The Issuetrak team on site and serving the community for the National Day of Service 2015 in honor of 9/11
The concept of community is very important to everyone at Issuetrak. As a small company with a big client base, we place a strong emphasis on sharing and cooperation. To the outside world, one of the ways this manifests itself is through our reputation for outstanding customer service: our support satisfaction metrics run at an amazing average of 99% based on some extremely demanding standards. In some ways this reflects internal leadership. It’s also a product of the technology we use (our own) to keep on top of customer requests, but this doesn’t explain everything. I think the secret sauce lies in something less tangible, but absolutely vital to maintaining these satisfaction rates year after year after year – our culture of anticipating needs and treating people the way we’d like to be treated ourselves. On the less serious side, we let off steam with the typical software/startup type games – no holds barred nerf gun battles, beer bashes, table tennis. But we also believe that to promote community at work, we need to be active as a member of broader communities. This translates to a very pleasant element of the Issuetrak HR benefits package: we encourage community work by offering two paid days a year for volunteer activities. In the ten years or so that we’ve been doing this, our volunteer days are always oversubscribed, and to date we have tackled just about any project you can think of, from computer work to path clearing to painting horse trailers.
The gardens before Issuetrak employees began their work at the transitional apartments managed by Virginia Supportive Housing
The projects are led by Issuetrak staff member Chuck Shockley, whose day job is QA Technology Specialist. He finds suitable projects by scanning the United Way message boards and brings together volunteer teams – always more than are needed. “Life has been very good to me and I am in a position to help others. I think that’s why most of us here at Issuetrak step up to do these events,” Chuck told us. “Most times we have to turn folks away because we fill the number of spots so quickly. This year we brought more people than requested, but that seemed fine with the folks running the event.”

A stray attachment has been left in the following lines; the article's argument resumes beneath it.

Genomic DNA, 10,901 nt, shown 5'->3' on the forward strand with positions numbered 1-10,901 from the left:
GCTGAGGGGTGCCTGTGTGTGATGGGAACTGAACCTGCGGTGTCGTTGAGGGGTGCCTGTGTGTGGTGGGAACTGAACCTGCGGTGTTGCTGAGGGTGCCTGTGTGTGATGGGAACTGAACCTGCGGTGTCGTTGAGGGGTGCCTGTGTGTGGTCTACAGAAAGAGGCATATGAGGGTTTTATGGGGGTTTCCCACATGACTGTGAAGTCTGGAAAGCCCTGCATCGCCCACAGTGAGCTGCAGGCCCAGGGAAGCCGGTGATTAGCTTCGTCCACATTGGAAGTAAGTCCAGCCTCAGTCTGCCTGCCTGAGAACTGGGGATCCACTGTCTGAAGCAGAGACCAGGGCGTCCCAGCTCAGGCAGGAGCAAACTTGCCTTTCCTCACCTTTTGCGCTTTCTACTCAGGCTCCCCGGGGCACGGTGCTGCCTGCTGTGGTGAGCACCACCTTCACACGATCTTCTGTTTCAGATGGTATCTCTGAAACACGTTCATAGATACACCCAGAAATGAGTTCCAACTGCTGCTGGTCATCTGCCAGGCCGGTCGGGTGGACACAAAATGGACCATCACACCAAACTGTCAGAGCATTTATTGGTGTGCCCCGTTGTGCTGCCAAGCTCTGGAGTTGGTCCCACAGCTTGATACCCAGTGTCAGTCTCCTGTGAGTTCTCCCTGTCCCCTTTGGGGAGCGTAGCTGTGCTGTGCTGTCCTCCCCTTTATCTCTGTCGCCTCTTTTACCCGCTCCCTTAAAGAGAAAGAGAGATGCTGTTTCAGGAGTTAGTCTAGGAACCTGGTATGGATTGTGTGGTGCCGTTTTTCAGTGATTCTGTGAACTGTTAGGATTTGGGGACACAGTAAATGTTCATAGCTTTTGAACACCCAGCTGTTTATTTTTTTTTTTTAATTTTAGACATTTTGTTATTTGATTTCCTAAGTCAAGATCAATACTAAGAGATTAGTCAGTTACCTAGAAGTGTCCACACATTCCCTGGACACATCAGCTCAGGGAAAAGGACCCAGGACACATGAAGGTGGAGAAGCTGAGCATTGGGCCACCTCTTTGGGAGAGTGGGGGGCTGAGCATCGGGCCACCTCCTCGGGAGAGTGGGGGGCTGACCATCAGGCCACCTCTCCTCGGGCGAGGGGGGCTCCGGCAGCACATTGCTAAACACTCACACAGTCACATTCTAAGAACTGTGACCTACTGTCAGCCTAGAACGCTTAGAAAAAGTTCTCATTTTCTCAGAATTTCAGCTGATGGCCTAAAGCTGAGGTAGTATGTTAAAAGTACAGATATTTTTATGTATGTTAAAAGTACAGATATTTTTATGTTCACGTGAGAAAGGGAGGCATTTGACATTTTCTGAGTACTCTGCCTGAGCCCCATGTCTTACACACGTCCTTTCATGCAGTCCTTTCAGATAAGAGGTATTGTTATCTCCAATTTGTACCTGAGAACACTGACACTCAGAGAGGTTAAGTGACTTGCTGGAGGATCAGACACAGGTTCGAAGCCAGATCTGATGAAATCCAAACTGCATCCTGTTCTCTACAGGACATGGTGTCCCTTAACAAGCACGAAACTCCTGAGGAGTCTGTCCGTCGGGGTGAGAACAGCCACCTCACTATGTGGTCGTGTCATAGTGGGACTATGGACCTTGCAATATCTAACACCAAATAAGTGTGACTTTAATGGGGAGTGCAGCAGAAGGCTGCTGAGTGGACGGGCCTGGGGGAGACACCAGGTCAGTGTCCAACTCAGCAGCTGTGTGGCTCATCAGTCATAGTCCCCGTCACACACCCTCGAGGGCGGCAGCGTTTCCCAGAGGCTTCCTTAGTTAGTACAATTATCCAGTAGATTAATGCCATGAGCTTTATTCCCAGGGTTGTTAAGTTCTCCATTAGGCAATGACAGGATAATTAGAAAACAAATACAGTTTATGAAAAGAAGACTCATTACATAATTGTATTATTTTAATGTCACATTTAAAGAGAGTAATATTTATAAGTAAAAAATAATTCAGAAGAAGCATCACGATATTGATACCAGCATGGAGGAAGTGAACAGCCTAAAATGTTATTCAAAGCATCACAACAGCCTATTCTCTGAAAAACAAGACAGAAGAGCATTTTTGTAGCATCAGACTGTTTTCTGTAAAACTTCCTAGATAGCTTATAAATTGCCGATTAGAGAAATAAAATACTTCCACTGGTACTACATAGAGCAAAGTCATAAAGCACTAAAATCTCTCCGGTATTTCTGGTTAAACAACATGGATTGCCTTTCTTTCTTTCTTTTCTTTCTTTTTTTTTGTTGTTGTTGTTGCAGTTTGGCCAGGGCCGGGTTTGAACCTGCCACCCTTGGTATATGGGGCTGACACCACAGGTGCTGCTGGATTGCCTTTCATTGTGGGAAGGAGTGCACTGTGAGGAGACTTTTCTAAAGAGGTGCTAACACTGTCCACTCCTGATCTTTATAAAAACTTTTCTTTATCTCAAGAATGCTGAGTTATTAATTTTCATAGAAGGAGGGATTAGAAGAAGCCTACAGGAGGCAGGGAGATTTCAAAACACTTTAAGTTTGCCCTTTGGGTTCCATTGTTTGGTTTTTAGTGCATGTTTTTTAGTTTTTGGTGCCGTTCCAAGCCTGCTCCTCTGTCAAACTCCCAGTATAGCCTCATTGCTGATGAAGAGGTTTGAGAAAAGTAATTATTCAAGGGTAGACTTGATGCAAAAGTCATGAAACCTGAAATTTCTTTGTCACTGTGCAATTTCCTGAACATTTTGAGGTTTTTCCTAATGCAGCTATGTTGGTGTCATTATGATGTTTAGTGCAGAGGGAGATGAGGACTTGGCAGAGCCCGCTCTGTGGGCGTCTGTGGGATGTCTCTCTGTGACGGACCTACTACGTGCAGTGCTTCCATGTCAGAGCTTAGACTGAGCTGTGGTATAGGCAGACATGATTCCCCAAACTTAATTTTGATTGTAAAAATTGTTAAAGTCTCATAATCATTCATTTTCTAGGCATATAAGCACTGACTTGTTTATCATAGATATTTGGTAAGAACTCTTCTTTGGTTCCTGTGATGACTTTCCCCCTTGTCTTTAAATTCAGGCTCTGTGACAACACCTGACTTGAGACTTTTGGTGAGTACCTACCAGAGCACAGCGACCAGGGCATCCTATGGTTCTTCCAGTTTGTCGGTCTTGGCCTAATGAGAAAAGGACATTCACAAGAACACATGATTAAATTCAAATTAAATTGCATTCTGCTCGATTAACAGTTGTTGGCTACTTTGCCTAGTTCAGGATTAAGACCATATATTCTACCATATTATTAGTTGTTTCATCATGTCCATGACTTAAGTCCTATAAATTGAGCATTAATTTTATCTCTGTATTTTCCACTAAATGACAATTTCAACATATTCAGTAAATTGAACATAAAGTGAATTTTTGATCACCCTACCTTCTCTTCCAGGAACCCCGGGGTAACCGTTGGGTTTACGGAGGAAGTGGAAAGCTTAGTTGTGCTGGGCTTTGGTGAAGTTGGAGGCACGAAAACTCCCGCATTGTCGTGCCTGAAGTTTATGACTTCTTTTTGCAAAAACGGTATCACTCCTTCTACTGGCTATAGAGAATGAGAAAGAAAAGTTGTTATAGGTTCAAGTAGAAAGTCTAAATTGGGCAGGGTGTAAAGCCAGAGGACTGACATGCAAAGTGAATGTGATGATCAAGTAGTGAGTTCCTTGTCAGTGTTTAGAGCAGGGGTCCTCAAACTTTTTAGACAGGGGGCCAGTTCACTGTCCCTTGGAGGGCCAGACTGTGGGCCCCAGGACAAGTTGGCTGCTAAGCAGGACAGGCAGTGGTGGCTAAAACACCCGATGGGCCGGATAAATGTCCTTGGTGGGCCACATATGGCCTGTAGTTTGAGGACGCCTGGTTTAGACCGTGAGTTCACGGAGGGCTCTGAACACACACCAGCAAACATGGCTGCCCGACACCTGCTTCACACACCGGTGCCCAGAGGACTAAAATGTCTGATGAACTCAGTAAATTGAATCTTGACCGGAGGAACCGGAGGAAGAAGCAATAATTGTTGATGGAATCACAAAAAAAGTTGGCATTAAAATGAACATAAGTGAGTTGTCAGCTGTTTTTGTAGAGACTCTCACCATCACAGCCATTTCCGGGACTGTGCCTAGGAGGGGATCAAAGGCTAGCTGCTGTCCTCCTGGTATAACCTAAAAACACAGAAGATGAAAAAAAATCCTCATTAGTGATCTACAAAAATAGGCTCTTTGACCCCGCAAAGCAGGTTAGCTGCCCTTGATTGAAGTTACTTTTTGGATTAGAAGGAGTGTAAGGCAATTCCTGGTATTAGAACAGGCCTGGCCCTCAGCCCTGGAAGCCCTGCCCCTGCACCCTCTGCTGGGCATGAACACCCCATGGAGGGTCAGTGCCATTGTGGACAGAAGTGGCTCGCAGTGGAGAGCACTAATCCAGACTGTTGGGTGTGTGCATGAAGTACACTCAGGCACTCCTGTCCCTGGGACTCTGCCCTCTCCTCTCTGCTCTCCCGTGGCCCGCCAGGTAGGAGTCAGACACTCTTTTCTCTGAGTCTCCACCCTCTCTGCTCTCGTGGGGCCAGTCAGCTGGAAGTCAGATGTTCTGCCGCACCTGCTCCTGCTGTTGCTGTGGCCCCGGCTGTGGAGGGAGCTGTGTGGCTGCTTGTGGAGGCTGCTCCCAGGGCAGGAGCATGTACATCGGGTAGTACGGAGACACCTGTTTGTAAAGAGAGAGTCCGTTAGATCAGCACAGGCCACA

The Day of Caring this time focused on helping a homeless shelter run by Virginia Supportive Housing to clear a neglected vegetable plot so that residents could grow more of their own fresh food. “Everyone was on time and ready to go when they arrived. That’s one of the things I like about Issuetrak employees: when we show up to anything we mean it, and that’s what we do best.”
The Issuetrak team at work clearing out weeds and churning the soil in the gardens for residents of Virginia Supportive Housing in support of the community.
The work was closely watched by residents of the shelter, many of whom have mental health issues. The workers battled sun, strong weeds, and a large dose of sticky soil to make sure that the ground was cleared without removing any of the plants still thriving under the other vegetation.
It’s a small thing do to for our wider community, but it’s actually quite a sacrifice to have a good percentage of the company out of the office for a day. Nevertheless, a sacrifice well worth making despite the mud, and we’ll be doing it again and again in support of growing and nurturing that sense of community.